- Czech President Václav Klaus has slammed government regulation of the energy sector at a conference in Prague.
- A 15-year-old boy who claimed he had been brutally beaten up by Romanies in Breclav has admitted that he caused his injuries himself by falling from a railing.
- In related news, the Czech Association of Romanies is considering taking legal action in the case.
- The Supreme Court has ruled that a man imprisoned for defacing public property is to be released from prison immediately.
- The weekly Ekonom writes that the Central Bohemian region may be facing bankruptcy.
Czech president slams state regulation of energy sector
Speaking at the Energy Gas Storage Summit 2012 in Prague on Thursday, Czech President Václav Klaus said that government regulation of the energy sector may have a negative impact on electricity prices. He added that nuclear power was an essential and irreplaceable source of energy for the Czech Republic. The president also slammed the EU for its regulation of the energy sector and its propagation of renewable power sources. In his view, the energy mix should be governed by the free market, not by EU leaders. He also criticized Germany’s plan to phase out nuclear power by 2022.
Boy fabricates Roma attack story
A 15-year-old boy who claimed he had been brutally beaten up by Romanies in Břeclav has admitted that he caused his injuries himself by falling from a railing. The boy who lost a kidney as a result of the accident fabricated the attack because he was afraid of his mother’s reaction to the news. The incident stirred strong anti-Romany sentiment in the town of Břeclav and ultra right groups organized an anti-Romany march through the town. The town approved a number of security measures in reaction to the alleged attack and invested money in a better camera system. The boy’s mother on Thursday apologized publicly for her family’s behavior and returned a 100,000 crown donation that had been collected for her son’s medical treatment.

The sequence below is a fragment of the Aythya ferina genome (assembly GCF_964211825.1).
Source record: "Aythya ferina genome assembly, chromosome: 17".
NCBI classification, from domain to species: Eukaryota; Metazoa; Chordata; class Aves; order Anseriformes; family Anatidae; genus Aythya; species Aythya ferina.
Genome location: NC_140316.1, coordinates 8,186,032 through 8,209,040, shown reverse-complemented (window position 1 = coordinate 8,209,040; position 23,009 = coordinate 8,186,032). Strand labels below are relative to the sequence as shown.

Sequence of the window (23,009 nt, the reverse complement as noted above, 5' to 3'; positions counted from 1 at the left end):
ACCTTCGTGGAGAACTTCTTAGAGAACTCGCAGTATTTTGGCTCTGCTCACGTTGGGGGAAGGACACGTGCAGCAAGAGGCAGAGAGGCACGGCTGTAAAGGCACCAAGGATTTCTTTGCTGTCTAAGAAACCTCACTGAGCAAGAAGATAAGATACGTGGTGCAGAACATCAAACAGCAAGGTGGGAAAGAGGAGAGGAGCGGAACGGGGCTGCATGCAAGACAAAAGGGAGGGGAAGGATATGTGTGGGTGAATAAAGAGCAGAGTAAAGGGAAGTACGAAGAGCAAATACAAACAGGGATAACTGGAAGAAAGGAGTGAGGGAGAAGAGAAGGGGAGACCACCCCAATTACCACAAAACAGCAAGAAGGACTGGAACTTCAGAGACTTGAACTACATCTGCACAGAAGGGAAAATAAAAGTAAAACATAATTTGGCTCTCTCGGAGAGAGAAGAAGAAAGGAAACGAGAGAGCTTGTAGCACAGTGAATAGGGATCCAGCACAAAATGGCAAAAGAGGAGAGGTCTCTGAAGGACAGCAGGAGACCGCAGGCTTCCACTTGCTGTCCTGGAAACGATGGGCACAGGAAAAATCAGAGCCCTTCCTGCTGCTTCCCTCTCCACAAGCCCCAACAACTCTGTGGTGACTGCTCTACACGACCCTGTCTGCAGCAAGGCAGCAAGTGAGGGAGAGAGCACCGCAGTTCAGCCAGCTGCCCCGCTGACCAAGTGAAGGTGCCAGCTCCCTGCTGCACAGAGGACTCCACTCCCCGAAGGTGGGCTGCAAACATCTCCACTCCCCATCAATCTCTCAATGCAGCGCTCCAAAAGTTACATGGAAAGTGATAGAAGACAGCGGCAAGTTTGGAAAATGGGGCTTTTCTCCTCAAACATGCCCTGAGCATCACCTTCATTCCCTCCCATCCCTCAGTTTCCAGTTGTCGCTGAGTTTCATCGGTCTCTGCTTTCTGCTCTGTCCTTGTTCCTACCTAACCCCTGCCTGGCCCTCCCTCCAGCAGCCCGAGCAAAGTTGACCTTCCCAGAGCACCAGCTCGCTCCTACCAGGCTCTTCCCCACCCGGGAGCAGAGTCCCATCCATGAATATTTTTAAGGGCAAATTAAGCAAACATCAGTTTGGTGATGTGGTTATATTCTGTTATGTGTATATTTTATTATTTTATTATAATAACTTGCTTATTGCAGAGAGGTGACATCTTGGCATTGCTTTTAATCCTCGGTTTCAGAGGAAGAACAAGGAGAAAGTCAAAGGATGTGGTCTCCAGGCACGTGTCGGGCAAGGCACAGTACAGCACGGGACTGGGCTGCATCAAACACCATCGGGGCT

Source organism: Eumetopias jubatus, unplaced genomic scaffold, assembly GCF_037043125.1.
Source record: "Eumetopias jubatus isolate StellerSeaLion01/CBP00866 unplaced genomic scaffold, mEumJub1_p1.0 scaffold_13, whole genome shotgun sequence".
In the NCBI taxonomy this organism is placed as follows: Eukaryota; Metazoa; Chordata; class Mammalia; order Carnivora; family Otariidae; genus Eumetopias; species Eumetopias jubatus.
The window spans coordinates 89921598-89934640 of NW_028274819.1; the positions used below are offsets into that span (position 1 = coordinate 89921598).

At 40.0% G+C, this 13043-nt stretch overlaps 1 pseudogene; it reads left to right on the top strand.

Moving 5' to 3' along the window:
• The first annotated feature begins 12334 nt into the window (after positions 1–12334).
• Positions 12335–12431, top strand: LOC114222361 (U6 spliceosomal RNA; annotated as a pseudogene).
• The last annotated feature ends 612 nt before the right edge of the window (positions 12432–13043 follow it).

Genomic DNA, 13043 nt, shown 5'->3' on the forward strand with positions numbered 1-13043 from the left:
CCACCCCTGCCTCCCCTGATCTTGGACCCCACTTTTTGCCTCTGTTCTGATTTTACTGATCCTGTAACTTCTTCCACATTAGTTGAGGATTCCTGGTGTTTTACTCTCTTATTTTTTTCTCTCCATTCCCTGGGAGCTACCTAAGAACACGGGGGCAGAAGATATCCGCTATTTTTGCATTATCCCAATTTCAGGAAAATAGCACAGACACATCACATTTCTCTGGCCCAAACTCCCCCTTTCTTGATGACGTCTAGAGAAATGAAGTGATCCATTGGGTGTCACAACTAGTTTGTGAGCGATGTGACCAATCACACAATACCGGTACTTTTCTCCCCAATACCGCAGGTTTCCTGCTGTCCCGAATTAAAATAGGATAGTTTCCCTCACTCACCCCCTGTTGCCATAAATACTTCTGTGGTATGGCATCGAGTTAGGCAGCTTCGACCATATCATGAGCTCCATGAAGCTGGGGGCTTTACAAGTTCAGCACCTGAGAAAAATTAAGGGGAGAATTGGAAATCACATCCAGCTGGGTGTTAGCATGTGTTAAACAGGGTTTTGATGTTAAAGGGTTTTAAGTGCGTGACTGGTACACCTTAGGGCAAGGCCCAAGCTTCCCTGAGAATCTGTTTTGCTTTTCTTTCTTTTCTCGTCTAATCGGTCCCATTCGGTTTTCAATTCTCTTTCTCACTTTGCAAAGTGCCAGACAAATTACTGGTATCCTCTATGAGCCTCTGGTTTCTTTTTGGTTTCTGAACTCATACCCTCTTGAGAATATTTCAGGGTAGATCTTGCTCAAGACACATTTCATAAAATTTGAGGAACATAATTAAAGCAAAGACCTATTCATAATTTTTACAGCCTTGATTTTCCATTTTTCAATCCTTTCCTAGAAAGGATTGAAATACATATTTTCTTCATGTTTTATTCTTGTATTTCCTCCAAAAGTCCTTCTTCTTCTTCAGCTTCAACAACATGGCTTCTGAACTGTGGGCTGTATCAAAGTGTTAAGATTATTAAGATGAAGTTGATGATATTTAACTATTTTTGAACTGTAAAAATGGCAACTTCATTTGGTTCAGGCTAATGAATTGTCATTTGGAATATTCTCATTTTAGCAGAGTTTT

Czech Association of Romanies considers taking legal action over Roma attack story
In related news, the Czech Association of Romanies is considering taking legal action in the case, which they have labeled an act of inciting racial hatred. The head of the association announced Thursday that he would discuss the issue with local Romanies from Břeclav. Speaking on the matter, he said that Romanies in the town had suffered greatly due to the incident. He added that it was important to keep calm and that he wanted to also address the matter with town hall officials and the police.
Supreme Court rules suspect in highly publicized vandalism case should be released
The Supreme Court has cancelled a 100-day prison sentence that a former bus driver was handed for defacing public property. The man will be released from prison effective immediately. However, a decision on the case is still pending.
Roman Smetana, a former public transport worker from Olomouc, had added feelers to politicians’ heads on campaign posters and refused to pay a fine for doing so. In early May, Justice Minister Jiří Pospíšil filed a complaint in the man’s favor and appealed to the court to cancel its verdict. He said that it is up to the court to decide whether the defacing of political campaign posters, of which Mr Smetana was found guilty, was a criminal offense or merely a misdemeanor.
Ekonom weekly: Central Bohemia likely to face bankruptcy